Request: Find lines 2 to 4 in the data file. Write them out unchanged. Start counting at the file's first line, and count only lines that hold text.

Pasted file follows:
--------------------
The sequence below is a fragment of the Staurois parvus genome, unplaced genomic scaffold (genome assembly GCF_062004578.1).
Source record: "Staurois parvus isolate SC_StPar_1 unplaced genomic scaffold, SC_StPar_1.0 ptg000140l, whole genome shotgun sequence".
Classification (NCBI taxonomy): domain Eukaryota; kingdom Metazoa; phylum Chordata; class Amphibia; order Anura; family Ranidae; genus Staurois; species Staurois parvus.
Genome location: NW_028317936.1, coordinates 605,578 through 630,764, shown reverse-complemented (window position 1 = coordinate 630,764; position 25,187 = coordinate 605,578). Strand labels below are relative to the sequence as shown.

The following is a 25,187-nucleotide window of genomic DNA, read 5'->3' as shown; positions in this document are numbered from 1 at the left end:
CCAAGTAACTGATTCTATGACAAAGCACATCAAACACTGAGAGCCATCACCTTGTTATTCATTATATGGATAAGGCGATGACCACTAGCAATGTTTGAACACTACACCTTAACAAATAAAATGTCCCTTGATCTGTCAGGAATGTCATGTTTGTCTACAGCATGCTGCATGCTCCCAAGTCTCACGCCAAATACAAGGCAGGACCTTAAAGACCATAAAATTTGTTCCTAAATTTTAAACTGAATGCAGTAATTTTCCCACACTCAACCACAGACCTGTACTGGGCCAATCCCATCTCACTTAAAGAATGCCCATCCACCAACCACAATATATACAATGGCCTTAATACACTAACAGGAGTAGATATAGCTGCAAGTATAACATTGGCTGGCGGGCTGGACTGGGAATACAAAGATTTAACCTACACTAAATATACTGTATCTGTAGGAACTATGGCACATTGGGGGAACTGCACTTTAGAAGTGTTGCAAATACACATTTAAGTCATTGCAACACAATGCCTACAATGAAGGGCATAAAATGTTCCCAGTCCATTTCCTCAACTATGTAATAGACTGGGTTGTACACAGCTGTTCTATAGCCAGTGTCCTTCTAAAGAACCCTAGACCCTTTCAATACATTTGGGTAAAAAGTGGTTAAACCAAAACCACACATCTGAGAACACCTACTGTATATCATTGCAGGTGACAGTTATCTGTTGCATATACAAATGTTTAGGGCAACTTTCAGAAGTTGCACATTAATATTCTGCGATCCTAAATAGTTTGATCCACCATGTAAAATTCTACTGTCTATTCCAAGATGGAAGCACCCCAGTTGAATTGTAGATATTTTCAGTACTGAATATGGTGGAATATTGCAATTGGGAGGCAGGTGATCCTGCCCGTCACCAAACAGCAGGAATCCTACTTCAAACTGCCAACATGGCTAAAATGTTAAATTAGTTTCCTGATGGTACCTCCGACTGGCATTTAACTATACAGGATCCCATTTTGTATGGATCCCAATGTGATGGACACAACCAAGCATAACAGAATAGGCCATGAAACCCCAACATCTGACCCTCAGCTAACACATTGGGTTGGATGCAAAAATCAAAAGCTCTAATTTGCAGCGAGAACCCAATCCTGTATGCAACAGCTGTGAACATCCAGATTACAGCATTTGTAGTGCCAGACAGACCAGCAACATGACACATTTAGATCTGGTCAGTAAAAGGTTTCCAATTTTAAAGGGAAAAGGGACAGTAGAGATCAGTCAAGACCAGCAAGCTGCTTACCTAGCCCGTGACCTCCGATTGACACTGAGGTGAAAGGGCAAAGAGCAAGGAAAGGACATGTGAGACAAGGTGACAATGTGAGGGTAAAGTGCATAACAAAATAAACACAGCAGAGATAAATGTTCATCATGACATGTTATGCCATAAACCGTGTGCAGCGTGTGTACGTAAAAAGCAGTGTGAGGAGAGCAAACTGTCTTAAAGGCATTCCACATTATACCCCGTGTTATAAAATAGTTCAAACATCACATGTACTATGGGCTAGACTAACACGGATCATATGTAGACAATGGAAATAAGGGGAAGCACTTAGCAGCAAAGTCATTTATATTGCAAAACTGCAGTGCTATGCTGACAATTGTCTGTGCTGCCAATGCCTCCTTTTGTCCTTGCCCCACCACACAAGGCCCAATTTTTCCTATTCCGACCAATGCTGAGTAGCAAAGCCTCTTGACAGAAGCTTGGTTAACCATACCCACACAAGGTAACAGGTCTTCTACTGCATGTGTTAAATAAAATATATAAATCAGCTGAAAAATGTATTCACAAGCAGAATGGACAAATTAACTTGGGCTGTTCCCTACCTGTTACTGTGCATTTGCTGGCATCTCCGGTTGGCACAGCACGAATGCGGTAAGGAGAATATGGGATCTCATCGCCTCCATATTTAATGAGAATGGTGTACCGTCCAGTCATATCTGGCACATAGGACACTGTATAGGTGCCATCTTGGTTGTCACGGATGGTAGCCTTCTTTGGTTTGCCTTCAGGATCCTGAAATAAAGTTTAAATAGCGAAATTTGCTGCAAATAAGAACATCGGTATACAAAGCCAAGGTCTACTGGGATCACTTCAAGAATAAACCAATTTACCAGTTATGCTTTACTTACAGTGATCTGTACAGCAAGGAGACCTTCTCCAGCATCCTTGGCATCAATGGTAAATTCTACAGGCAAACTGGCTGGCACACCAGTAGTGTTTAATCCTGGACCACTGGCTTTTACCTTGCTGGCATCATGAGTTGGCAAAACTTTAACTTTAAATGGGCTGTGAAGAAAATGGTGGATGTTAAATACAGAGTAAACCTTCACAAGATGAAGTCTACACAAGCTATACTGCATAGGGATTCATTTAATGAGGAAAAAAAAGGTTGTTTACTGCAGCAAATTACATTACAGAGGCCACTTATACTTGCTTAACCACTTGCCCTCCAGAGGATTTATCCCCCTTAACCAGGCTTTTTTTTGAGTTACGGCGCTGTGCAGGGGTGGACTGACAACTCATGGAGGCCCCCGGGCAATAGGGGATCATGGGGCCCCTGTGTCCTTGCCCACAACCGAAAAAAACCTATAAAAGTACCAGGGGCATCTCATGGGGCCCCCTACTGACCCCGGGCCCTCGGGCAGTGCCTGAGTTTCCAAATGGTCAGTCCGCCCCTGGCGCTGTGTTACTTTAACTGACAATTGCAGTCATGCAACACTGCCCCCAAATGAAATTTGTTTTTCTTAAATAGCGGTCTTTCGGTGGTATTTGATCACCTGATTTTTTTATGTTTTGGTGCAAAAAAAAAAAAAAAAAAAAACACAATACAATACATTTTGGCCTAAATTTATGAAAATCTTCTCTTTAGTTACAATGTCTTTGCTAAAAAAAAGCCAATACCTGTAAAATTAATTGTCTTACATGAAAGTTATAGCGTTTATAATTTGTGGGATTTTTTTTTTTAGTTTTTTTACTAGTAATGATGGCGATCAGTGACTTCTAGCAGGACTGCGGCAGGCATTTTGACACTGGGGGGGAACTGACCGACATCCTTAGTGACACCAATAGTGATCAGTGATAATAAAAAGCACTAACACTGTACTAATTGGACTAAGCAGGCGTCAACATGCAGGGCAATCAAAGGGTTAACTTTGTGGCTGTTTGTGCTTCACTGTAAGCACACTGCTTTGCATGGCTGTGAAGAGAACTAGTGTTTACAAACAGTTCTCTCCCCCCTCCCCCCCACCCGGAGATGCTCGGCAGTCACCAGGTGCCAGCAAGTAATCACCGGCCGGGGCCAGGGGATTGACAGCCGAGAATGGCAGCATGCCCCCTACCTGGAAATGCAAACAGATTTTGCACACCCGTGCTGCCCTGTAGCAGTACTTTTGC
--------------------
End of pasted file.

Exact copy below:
Source record: "Staurois parvus isolate SC_StPar_1 unplaced genomic scaffold, SC_StPar_1.0 ptg000140l, whole genome shotgun sequence".
Classification (NCBI taxonomy): domain Eukaryota; kingdom Metazoa; phylum Chordata; class Amphibia; order Anura; family Ranidae; genus Staurois; species Staurois parvus.
Genome location: NW_028317936.1, coordinates 605,578 through 630,764, shown reverse-complemented (window position 1 = coordinate 630,764; position 25,187 = coordinate 605,578). Strand labels below are relative to the sequence as shown.